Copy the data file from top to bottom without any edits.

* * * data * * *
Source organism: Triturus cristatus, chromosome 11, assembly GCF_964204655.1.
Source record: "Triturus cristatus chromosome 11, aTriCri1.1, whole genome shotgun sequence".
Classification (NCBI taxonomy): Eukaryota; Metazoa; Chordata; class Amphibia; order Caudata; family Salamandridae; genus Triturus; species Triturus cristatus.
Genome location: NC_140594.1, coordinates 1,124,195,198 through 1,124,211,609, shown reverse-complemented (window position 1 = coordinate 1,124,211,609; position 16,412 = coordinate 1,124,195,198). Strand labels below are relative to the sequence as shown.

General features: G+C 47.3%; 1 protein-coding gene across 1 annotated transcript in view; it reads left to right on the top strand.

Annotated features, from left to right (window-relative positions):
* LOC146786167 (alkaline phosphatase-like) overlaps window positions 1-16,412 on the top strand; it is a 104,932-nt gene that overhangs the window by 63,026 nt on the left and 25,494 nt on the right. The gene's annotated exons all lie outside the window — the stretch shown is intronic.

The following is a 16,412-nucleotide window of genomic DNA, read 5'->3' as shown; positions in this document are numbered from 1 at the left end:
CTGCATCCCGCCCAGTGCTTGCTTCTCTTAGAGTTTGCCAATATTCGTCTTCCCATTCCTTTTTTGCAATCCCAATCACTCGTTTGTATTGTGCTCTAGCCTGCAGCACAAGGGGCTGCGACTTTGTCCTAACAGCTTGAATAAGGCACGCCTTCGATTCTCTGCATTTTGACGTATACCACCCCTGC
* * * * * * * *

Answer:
Source organism: Triturus cristatus, chromosome 11, assembly GCF_964204655.1.
Source record: "Triturus cristatus chromosome 11, aTriCri1.1, whole genome shotgun sequence".
Classification (NCBI taxonomy): Eukaryota; Metazoa; Chordata; class Amphibia; order Caudata; family Salamandridae; genus Triturus; species Triturus cristatus.
Genome location: NC_140594.1, coordinates 1,124,195,198 through 1,124,211,609, shown reverse-complemented (window position 1 = coordinate 1,124,211,609; position 16,412 = coordinate 1,124,195,198). Strand labels below are relative to the sequence as shown.

General features: G+C 47.3%; 1 protein-coding gene across 1 annotated transcript in view; it reads left to right on the top strand.

Annotated features, from left to right (window-relative positions):
* LOC146786167 (alkaline phosphatase-like) overlaps window positions 1-16,412 on the top strand; it is a 104,932-nt gene that overhangs the window by 63,026 nt on the left and 25,494 nt on the right. The gene's annotated exons all lie outside the window — the stretch shown is intronic.

The following is a 16,412-nucleotide window of genomic DNA, read 5'->3' as shown; positions in this document are numbered from 1 at the left end:
CTGCATCCCGCCCAGTGCTTGCTTCTCTTAGAGTTTGCCAATATTCGTCTTCCCATTCCTTTTTTGCAATCCCAATCACTCGTTTGTATTGTGCTCTAGCCTGCAGCACAAGGGGCTGCGACTTTGTCCTAACAGCTTGAATAAGGCACGCCTTCGATTCTCTGCATTTTGACGTATACCACCCCTGC